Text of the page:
Ordinarily, anxiety would seize the entrenched management of a financially challenged public company when an outsider suddenly shows up with a sizeable new holding of its battered stock. But not Arthur Sulzberger Jr., chairman and scion of the beleaguered New York Times Co., which has increasingly become the target of investor angst and ire.
In a previously scheduled town-hall meeting Thursday at New York Times headquarters, Sulzberger disclosed that the purchase of a 6.4 percent stake in the Times Co. by Mexican telecommunications billionaire Carlos Slim Helú and his family came as no surprise. According to staffers who attended the meeting, Sulzberger said he'd been aware of the potential for an investment as a result of previous conversations he'd had with Slim's representatives about the Times's plight and prospects.
Sulzberger, who in addition to his top corporate role is the newspaper's publisher, was "confident and comfortable," said one staffer at the meeting, and disclosed that he and Slim's representatives "had been talking for a while." The source added that Slim or Slim's representative had alerted Sulzberger of the pending investment. The Times boss told the gathering of employees that he and Slim were "on the same wavelength" in their positive outlook about the company's future, and that Slim "wants to be along or with us for the ride."
The investment first came to public light in a regulatory filing Wednesday. Based on the publishing company's share price of almost $14 at the end of trading Wednesday, Slim's holding was valued at $127 million. A spokesman for Slim's telecommunications empirem, Telmex, confirmed the investment Wednesday in a statement to the newswire Agence-France Presse, describing the holding as "a financial investment like many others by the Slim family." The spokesman said the family doesn't intend to try to involve itself in the management of the publishing company. A spokesperson for the New York Times didn't respond to an e-mail or phone message before NEWSWEEK's deadline.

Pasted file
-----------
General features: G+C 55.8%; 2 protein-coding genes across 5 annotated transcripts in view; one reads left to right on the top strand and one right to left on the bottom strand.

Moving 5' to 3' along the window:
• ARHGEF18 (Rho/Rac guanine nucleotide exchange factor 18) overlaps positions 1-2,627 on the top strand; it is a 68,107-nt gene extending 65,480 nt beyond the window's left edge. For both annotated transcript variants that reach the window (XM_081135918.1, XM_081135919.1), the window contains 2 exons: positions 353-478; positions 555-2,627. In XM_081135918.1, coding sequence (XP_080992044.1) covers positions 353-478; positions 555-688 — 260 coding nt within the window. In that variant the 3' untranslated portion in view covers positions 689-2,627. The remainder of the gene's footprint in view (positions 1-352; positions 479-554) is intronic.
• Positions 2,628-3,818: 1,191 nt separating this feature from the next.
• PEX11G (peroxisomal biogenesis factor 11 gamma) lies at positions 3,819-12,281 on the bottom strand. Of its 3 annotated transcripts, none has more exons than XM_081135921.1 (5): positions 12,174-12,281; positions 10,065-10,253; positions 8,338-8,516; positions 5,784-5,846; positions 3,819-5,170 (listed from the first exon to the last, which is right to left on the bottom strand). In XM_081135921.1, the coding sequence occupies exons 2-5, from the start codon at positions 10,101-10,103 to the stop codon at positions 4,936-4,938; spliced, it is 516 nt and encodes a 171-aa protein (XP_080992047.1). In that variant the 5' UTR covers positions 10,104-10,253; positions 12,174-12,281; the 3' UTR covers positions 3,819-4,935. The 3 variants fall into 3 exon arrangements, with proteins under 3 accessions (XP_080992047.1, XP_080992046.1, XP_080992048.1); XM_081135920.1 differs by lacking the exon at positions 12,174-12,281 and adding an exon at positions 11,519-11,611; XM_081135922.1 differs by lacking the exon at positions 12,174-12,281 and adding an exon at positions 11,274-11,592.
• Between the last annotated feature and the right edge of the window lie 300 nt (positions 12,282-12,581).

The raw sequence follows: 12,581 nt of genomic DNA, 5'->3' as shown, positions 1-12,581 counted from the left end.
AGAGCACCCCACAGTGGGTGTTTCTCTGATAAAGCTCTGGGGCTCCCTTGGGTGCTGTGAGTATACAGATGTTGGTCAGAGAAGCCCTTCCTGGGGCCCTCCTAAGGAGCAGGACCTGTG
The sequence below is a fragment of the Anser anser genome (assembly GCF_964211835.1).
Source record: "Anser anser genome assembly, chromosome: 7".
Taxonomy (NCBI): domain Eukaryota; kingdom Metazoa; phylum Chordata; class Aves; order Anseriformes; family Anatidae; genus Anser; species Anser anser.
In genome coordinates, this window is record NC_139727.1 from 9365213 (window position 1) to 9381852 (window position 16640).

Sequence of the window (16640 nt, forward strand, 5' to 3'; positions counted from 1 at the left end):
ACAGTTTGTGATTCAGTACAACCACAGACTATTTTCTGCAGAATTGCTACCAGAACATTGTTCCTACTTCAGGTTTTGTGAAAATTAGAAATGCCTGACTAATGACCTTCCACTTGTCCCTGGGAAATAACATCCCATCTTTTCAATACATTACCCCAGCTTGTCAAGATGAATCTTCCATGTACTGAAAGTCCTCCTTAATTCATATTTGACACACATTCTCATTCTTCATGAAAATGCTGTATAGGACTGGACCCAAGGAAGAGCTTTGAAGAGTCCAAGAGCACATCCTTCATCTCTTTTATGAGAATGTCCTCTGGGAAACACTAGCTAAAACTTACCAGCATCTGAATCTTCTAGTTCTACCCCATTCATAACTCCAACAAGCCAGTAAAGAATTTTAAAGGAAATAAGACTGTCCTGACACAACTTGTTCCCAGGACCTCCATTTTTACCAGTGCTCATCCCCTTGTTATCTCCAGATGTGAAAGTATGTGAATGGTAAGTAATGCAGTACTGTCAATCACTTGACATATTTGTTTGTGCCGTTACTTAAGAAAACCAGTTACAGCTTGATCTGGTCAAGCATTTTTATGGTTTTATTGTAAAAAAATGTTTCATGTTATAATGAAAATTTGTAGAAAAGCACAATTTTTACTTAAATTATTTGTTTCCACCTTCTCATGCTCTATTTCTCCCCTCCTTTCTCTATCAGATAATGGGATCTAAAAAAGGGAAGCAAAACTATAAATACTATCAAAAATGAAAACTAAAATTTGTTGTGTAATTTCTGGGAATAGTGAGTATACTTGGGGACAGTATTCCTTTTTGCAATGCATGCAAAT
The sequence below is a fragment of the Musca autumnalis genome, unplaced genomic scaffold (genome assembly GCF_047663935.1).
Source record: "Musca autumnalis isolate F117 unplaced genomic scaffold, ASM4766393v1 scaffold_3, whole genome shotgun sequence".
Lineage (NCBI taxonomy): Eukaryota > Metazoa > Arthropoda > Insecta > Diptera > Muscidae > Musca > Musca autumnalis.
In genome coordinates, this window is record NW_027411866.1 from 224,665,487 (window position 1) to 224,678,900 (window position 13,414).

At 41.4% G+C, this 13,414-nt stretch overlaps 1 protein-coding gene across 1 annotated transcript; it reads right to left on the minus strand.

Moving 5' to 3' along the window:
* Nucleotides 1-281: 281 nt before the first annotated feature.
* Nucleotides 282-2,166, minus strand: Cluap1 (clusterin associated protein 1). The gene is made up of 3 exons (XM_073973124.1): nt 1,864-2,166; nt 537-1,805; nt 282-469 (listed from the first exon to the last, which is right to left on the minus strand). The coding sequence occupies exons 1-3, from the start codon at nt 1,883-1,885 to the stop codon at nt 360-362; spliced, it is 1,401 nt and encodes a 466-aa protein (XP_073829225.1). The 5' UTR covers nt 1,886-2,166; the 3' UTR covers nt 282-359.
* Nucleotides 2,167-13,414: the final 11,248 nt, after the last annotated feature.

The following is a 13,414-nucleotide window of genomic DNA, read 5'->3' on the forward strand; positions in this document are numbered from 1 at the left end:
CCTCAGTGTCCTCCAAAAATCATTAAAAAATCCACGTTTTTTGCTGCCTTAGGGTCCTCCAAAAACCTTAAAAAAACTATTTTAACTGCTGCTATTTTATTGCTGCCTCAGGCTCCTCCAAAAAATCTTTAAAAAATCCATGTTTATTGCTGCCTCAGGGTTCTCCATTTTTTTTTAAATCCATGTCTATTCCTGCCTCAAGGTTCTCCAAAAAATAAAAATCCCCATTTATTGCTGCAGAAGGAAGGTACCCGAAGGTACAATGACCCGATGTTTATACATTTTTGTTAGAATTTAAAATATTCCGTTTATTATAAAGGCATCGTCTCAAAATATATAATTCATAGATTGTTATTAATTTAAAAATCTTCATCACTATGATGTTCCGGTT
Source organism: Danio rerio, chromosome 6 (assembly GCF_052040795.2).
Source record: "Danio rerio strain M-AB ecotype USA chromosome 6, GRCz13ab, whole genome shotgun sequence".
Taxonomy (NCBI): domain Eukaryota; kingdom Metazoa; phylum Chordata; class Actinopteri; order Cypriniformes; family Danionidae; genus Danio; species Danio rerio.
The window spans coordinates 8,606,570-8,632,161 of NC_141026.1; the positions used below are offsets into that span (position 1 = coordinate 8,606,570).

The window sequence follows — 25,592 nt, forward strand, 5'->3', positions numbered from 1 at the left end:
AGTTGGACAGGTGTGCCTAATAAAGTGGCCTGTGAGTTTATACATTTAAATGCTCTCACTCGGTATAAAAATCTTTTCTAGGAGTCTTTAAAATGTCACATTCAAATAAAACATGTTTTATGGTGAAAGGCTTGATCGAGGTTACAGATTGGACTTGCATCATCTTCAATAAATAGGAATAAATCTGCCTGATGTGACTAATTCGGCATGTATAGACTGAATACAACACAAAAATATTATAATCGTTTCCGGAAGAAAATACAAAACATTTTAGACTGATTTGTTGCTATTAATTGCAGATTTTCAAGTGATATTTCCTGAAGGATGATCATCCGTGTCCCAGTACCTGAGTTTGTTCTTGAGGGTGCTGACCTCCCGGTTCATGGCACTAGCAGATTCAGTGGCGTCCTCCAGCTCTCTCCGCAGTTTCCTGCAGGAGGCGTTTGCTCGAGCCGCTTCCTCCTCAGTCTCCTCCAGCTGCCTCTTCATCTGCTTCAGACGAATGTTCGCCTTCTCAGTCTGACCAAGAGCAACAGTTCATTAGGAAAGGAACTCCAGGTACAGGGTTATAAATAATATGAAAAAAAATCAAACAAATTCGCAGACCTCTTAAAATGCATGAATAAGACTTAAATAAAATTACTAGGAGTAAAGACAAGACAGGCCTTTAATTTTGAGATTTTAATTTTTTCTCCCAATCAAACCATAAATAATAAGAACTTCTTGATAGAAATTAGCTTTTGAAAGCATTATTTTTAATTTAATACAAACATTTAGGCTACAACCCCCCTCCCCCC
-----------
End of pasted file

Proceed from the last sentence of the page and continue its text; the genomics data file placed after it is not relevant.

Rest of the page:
The Times has watched its share price collapse in recent years from a peak of almost $53 in 2002 (the publishing company's shares closed at $15.23 in New York Stock Exchange trading Thursday, up more than 9 percent on news of the Slim investment). Such dramatic deterioration in share prices has swept the entire industry in recent years as newspapers struggle with a profound shift in the business of journalism—and specifically its financial lifeblood, advertising—to the Internet and as the economy has softened. Slim is one of several investors in recent years to acquire a Times stake large enough to require disclosure under U.S. securities regulations. Morgan Stanley sold its 7.2 percent New York Times stake in 2007 after a fruitless two-year campaign to force the company to end its dual-class voting shares; under the structure, Class B shareholders—of which the Sulzbergers are the predominant members—elect 70 percent of the board of directors, while Class A shareholders vote in the rest. On the heels of Morgan Stanley's rebuff, a pair of hedge funds acquired a stake of more than 20 percent in the Times. Initially seeking to install four directors through a proxy fight, Harbinger Capital and Firebrand Partners negotiated a compromise with company management for two board seats, ending a hostile bid to shake up the company.